Gonzaga is sick of talking about why it can’t make the Sweet 16. Sunday, the Bulldogs answered the doubters with a convincing win. Louisville also advanced.
Inside a cramped KeyArena locker room, Gonzaga senior guard Gary Bell Jr. sat and admitted what many who followed the Bulldogs over the past five years were thinking.
In whipping No. 7 seed Iowa, 87-68, Sunday in the third round of the NCAA tournament, the No. 2 seed Zags removed a two-ton elephant from their backs.
After five consecutive years of NCAA second-game exits, Gonzaga (34-2) is back in the Sweet 16 for the first time since 2009.
“If anybody says they weren’t thinking of that, they’re lying,” said Bell, a Kentridge High School graduate. “I definitely wanted to get over this hump.”
The Zags now have a tournament win in seven consecutive seasons. And Gonzaga coach Mark Few now gets a temporary respite from the “why can’t you make a deep run in March” question that’s irked him during almost all of that span.
The drought is over.
“Personally, yes,” Few said. “I think the program’s been six times (to the Sweet 16), and it’s just interesting to see the corner that we’re being painted into. I don’t know who (else) is being held to that standard.”
Well, Gonzaga is. It’s based on the program’s success and shortcomings. Top 10 rankings come with postseason expectations.
“We just wanted to do it selfishly for ourselves and our fan base,” said guard Kevin Pangos after scoring 16 points and burying four 3-pointers against the Hawkeyes. “We believed that we were good enough and we just wanted to experience this. So it feels awesome.”
For much of Sunday, the Zags, paced by F Kyle Wiltjer’s team-leading 24 points and seven rebounds, couldn’t miss. They quickly put a charge into the pro-Bulldogs crowd by starting the game 10-for-13 (77 percent) from the field and 4-for-5 from 3-point range.
Wiltjer was perfect during the first half, making all five shots, three of which were from distance, en route to 13 points. He didn’t miss until there was 8:58 left in the game.
Making the feat more impressive: He played only 25 minutes because of foul trouble.
“If it’s a good team shot and I missed my last two, to be a good shooter you have to have the confidence to shoot the next one,” Wiltjer said. “When you get on a roll and my teammates do such a good job of finding me, you just get more and more confident. That’s what I was doing in the first half.”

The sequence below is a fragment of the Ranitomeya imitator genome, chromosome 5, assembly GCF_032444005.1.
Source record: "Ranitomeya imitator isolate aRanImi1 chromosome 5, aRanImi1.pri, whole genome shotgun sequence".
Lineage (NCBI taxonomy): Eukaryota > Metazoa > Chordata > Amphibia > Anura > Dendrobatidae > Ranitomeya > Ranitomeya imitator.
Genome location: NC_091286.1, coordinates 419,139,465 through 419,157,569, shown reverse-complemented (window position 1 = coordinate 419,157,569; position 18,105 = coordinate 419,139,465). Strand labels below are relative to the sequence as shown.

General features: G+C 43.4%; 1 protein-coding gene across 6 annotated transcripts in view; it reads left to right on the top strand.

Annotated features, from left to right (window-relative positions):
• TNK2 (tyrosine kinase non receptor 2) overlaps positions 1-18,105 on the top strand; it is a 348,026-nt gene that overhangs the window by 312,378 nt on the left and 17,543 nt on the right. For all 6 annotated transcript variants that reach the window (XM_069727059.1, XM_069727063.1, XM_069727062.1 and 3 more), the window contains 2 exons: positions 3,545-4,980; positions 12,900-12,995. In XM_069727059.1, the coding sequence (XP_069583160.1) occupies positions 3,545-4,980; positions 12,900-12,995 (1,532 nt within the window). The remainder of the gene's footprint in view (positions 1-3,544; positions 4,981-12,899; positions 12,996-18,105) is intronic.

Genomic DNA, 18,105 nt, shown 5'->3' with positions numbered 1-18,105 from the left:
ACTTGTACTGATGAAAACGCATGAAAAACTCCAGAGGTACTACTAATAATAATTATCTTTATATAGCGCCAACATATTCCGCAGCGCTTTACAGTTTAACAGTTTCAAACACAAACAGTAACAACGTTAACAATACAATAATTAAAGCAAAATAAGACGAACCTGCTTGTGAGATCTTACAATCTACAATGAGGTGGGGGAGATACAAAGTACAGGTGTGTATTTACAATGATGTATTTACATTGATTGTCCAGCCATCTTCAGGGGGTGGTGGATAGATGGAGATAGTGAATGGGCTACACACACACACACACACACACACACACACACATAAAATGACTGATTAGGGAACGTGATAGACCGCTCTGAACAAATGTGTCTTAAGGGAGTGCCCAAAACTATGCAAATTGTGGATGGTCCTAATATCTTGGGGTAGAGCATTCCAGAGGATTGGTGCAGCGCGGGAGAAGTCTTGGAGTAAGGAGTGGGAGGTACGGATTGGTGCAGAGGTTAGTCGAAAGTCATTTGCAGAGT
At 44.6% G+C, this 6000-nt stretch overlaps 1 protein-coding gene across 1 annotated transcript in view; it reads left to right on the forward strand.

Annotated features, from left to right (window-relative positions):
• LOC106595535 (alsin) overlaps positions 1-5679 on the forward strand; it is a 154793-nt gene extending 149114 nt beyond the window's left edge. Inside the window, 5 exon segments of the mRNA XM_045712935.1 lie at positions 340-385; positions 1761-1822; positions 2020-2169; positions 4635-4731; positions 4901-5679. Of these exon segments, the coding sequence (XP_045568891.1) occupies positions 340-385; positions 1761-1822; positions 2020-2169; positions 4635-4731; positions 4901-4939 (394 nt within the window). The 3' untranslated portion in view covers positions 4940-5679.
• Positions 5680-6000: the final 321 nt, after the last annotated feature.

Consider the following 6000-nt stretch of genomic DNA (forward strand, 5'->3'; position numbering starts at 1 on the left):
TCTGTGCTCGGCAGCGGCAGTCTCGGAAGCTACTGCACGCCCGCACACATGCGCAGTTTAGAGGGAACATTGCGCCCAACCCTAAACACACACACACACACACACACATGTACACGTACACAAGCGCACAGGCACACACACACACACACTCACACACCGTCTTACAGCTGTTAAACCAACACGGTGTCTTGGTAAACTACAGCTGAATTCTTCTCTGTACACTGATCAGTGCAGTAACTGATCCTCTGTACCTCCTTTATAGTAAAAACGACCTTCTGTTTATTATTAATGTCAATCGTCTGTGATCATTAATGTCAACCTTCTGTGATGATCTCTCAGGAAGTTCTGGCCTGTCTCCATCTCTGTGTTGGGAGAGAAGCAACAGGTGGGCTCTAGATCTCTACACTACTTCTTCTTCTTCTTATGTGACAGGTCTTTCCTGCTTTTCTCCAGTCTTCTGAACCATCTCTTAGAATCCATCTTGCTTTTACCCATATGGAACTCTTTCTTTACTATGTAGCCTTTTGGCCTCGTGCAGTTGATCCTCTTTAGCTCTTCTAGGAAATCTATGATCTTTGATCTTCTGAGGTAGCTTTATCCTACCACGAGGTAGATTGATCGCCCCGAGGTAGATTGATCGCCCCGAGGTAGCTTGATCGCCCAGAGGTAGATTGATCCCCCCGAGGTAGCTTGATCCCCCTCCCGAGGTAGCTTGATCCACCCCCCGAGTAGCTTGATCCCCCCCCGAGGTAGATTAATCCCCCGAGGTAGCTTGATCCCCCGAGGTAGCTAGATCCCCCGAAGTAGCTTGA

The Zags shot 61.5 percent from the field, second-best percentage of the NCAA tournament behind Duke’s 63 percent mark in its second-round win over No. 16 seed Robert Morris.
Iowa had the best field goal defense (39 percent) in the Big Ten.
It helped that freshman F Domantas Sabonis came off the bench to score 18 points and grab nine rebounds. Teaming with C Przemek Karnowksi, the Zags worked it inside-out and back in, finishing with 20 assists on 32 field goals. They never trailed, led 46-29 at half, made 10 of 16 from beyond the arc and committed a manageable 11 turnovers.
When Iowa began the second half on an 8-2 run to cut the lead to 11, Pangos answered with a three.
“It’s without a doubt the best offensive team I’ve ever been associated with,” Few said. “The firepower, the versatility, the ability to share the ball. Lost, kind of, in all this, we have taken unbelievable care of the ball tonight — or not tonight, but all year. And that was a big key.”
The win means the Zags play No. 11 seed UCLA (22-13) Friday at 4:15 p.m. in Houston. In December, Few’s outfit laid an 87-74 beatdown on the Bruins at Pauley Pavilion. These are not John Wooden’s Bruins.
There was considerable outrage when the selection committee let UCLA in the NCAA tournament, then even more when it beat sixth-seeded Southern Methodist in the second round on a controversial goaltending call. The Bruins then had the good fortune of playing (and beating) Alabama-Birmingham in the third round after it upset No. 3 seed Iowa State.
That means Gonzaga will be inundated this week with questions about their collapse against the Bruins in the Sweet 16 in 2006. The lasting image of Adam Morrison laying on the court, hands over his face, weeping, with time remaining on the clock, will be played on loop.
Morrison remains close with the program. The reclusive former NBA flameout was spotted in Few’s office post-game, while players reveled inside the locker room.
Few and Co. can squash questions about Morrison this week, too. Just stay alive.
“It’s just a great feeling to get over it,” Bell said. “But now we have to keep winning.”